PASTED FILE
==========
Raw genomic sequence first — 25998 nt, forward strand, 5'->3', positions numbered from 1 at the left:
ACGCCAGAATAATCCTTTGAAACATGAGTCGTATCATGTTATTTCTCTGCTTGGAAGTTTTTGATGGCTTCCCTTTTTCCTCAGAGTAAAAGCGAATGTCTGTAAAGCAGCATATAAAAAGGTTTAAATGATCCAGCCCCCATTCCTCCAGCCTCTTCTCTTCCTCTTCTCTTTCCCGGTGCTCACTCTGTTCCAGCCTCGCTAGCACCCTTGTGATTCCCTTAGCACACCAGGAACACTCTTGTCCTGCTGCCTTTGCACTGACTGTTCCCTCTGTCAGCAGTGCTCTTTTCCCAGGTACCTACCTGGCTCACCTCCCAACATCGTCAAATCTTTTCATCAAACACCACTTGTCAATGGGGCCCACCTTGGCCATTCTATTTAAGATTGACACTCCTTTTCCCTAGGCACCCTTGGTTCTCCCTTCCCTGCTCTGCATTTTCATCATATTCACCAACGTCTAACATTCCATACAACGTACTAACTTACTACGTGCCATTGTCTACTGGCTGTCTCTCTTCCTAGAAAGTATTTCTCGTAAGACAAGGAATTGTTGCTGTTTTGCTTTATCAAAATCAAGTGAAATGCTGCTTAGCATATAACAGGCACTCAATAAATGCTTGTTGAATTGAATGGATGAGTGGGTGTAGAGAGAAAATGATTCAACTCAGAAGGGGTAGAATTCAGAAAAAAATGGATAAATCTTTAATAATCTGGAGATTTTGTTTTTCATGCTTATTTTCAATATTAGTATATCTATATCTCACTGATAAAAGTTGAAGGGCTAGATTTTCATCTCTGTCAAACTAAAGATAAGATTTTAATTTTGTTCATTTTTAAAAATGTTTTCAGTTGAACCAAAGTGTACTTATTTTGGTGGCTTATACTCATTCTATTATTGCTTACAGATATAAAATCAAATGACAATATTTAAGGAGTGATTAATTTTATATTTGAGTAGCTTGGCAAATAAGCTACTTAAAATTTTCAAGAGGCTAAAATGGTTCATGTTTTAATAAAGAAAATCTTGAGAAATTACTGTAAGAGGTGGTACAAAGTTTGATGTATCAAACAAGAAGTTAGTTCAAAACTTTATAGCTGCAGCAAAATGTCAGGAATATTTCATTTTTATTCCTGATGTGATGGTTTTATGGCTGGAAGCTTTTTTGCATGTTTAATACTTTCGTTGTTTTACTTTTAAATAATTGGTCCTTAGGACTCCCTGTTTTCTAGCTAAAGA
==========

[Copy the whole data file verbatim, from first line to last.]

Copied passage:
Raw genomic sequence first — 25998 nt, forward strand, 5'->3', positions numbered from 1 at the left:
ACGCCAGAATAATCCTTTGAAACATGAGTCGTATCATGTTATTTCTCTGCTTGGAAGTTTTTGATGGCTTCCCTTTTTCCTCAGAGTAAAAGCGAATGTCTGTAAAGCAGCATATAAAAAGGTTTAAATGATCCAGCCCCCATTCCTCCAGCCTCTTCTCTTCCTCTTCTCTTTCCCGGTGCTCACTCTGTTCCAGCCTCGCTAGCACCCTTGTGATTCCCTTAGCACACCAGGAACACTCTTGTCCTGCTGCCTTTGCACTGACTGTTCCCTCTGTCAGCAGTGCTCTTTTCCCAGGTACCTACCTGGCTCACCTCCCAACATCGTCAAATCTTTTCATCAAACACCACTTGTCAATGGGGCCCACCTTGGCCATTCTATTTAAGATTGACACTCCTTTTCCCTAGGCACCCTTGGTTCTCCCTTCCCTGCTCTGCATTTTCATCATATTCACCAACGTCTAACATTCCATACAACGTACTAACTTACTACGTGCCATTGTCTACTGGCTGTCTCTCTTCCTAGAAAGTATTTCTCGTAAGACAAGGAATTGTTGCTGTTTTGCTTTATCAAAATCAAGTGAAATGCTGCTTAGCATATAACAGGCACTCAATAAATGCTTGTTGAATTGAATGGATGAGTGGGTGTAGAGAGAAAATGATTCAACTCAGAAGGGGTAGAATTCAGAAAAAAATGGATAAATCTTTAATAATCTGGAGATTTTGTTTTTCATGCTTATTTTCAATATTAGTATATCTATATCTCACTGATAAAAGTTGAAGGGCTAGATTTTCATCTCTGTCAAACTAAAGATAAGATTTTAATTTTGTTCATTTTTAAAAATGTTTTCAGTTGAACCAAAGTGTACTTATTTTGGTGGCTTATACTCATTCTATTATTGCTTACAGATATAAAATCAAATGACAATATTTAAGGAGTGATTAATTTTATATTTGAGTAGCTTGGCAAATAAGCTACTTAAAATTTTCAAGAGGCTAAAATGGTTCATGTTTTAATAAAGAAAATCTTGAGAAATTACTGTAAGAGGTGGTACAAAGTTTGATGTATCAAACAAGAAGTTAGTTCAAAACTTTATAGCTGCAGCAAAATGTCAGGAATATTTCATTTTTATTCCTGATGTGATGGTTTTATGGCTGGAAGCTTTTTTGCATGTTTAATACTTTCGTTGTTTTACTTTTAAATAATTGGTCCTTAGGACTCCCTGTTTTCTAGCTAAAGA